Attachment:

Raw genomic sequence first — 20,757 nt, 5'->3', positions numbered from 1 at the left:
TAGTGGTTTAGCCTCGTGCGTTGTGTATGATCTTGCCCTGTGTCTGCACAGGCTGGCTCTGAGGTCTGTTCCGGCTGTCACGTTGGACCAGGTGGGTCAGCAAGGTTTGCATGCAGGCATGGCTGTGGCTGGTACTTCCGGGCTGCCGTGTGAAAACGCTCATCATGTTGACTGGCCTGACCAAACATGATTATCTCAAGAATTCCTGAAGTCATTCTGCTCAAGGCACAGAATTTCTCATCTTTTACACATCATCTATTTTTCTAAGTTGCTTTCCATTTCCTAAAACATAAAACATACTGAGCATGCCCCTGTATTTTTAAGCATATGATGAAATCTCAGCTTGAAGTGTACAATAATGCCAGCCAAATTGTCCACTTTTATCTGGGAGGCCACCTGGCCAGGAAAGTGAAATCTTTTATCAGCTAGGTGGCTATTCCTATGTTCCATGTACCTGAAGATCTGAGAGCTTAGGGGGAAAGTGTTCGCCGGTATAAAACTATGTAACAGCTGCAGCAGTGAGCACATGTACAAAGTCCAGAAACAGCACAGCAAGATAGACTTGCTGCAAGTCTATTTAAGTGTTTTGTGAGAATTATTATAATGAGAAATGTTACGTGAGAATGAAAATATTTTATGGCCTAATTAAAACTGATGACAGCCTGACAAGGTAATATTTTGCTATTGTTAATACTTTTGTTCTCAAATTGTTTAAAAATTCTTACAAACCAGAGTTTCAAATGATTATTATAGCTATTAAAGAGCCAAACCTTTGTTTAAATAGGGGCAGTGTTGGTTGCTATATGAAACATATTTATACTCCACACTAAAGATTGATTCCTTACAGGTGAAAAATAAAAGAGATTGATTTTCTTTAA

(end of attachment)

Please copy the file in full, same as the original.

Raw genomic sequence first — 20,757 nt, 5'->3', positions numbered from 1 at the left:
TAGTGGTTTAGCCTCGTGCGTTGTGTATGATCTTGCCCTGTGTCTGCACAGGCTGGCTCTGAGGTCTGTTCCGGCTGTCACGTTGGACCAGGTGGGTCAGCAAGGTTTGCATGCAGGCATGGCTGTGGCTGGTACTTCCGGGCTGCCGTGTGAAAACGCTCATCATGTTGACTGGCCTGACCAAACATGATTATCTCAAGAATTCCTGAAGTCATTCTGCTCAAGGCACAGAATTTCTCATCTTTTACACATCATCTATTTTTCTAAGTTGCTTTCCATTTCCTAAAACATAAAACATACTGAGCATGCCCCTGTATTTTTAAGCATATGATGAAATCTCAGCTTGAAGTGTACAATAATGCCAGCCAAATTGTCCACTTTTATCTGGGAGGCCACCTGGCCAGGAAAGTGAAATCTTTTATCAGCTAGGTGGCTATTCCTATGTTCCATGTACCTGAAGATCTGAGAGCTTAGGGGGAAAGTGTTCGCCGGTATAAAACTATGTAACAGCTGCAGCAGTGAGCACATGTACAAAGTCCAGAAACAGCACAGCAAGATAGACTTGCTGCAAGTCTATTTAAGTGTTTTGTGAGAATTATTATAATGAGAAATGTTACGTGAGAATGAAAATATTTTATGGCCTAATTAAAACTGATGACAGCCTGACAAGGTAATATTTTGCTATTGTTAATACTTTTGTTCTCAAATTGTTTAAAAATTCTTACAAACCAGAGTTTCAAATGATTATTATAGCTATTAAAGAGCCAAACCTTTGTTTAAATAGGGGCAGTGTTGGTTGCTATATGAAACATATTTATACTCCACACTAAAGATTGATTCCTTACAGGTGAAAAATAAAAGAGATTGATTTTCTTTAA